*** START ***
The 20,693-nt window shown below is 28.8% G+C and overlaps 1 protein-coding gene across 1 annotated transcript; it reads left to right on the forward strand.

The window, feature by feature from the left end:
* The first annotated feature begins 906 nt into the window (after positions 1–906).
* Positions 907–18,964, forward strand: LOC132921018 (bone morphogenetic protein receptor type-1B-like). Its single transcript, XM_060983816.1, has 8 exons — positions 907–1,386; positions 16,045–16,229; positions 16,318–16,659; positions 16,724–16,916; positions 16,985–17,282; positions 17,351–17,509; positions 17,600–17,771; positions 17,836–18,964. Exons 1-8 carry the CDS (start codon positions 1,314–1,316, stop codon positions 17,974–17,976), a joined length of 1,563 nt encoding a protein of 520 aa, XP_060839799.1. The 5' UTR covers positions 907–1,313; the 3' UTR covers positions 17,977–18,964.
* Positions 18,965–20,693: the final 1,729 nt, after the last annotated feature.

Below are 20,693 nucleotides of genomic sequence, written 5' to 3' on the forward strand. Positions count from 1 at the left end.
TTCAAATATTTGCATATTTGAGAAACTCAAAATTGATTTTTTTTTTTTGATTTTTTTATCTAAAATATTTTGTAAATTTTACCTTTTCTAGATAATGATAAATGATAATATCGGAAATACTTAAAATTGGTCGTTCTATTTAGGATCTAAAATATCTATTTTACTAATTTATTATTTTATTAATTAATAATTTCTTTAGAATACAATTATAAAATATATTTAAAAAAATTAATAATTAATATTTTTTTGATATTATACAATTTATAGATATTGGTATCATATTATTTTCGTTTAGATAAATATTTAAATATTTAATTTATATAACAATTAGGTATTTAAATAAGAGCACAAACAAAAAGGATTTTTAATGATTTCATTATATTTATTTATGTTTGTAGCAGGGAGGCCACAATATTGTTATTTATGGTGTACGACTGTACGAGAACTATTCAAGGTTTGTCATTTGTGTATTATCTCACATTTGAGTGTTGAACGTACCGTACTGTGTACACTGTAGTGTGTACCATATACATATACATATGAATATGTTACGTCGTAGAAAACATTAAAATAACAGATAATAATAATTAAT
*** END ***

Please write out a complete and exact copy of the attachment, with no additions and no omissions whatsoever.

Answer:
The 20,693-nt window shown below is 28.8% G+C and overlaps 1 protein-coding gene across 1 annotated transcript; it reads left to right on the forward strand.

The window, feature by feature from the left end:
* The first annotated feature begins 906 nt into the window (after positions 1–906).
* Positions 907–18,964, forward strand: LOC132921018 (bone morphogenetic protein receptor type-1B-like). Its single transcript, XM_060983816.1, has 8 exons — positions 907–1,386; positions 16,045–16,229; positions 16,318–16,659; positions 16,724–16,916; positions 16,985–17,282; positions 17,351–17,509; positions 17,600–17,771; positions 17,836–18,964. Exons 1-8 carry the CDS (start codon positions 1,314–1,316, stop codon positions 17,974–17,976), a joined length of 1,563 nt encoding a protein of 520 aa, XP_060839799.1. The 5' UTR covers positions 907–1,313; the 3' UTR covers positions 17,977–18,964.
* Positions 18,965–20,693: the final 1,729 nt, after the last annotated feature.

Below are 20,693 nucleotides of genomic sequence, written 5' to 3' on the forward strand. Positions count from 1 at the left end.
TTCAAATATTTGCATATTTGAGAAACTCAAAATTGATTTTTTTTTTTTGATTTTTTTATCTAAAATATTTTGTAAATTTTACCTTTTCTAGATAATGATAAATGATAATATCGGAAATACTTAAAATTGGTCGTTCTATTTAGGATCTAAAATATCTATTTTACTAATTTATTATTTTATTAATTAATAATTTCTTTAGAATACAATTATAAAATATATTTAAAAAAATTAATAATTAATATTTTTTTGATATTATACAATTTATAGATATTGGTATCATATTATTTTCGTTTAGATAAATATTTAAATATTTAATTTATATAACAATTAGGTATTTAAATAAGAGCACAAACAAAAAGGATTTTTAATGATTTCATTATATTTATTTATGTTTGTAGCAGGGAGGCCACAATATTGTTATTTATGGTGTACGACTGTACGAGAACTATTCAAGGTTTGTCATTTGTGTATTATCTCACATTTGAGTGTTGAACGTACCGTACTGTGTACACTGTAGTGTGTACCATATACATATACATATGAATATGTTACGTCGTAGAAAACATTAAAATAACAGATAATAATAATTAAT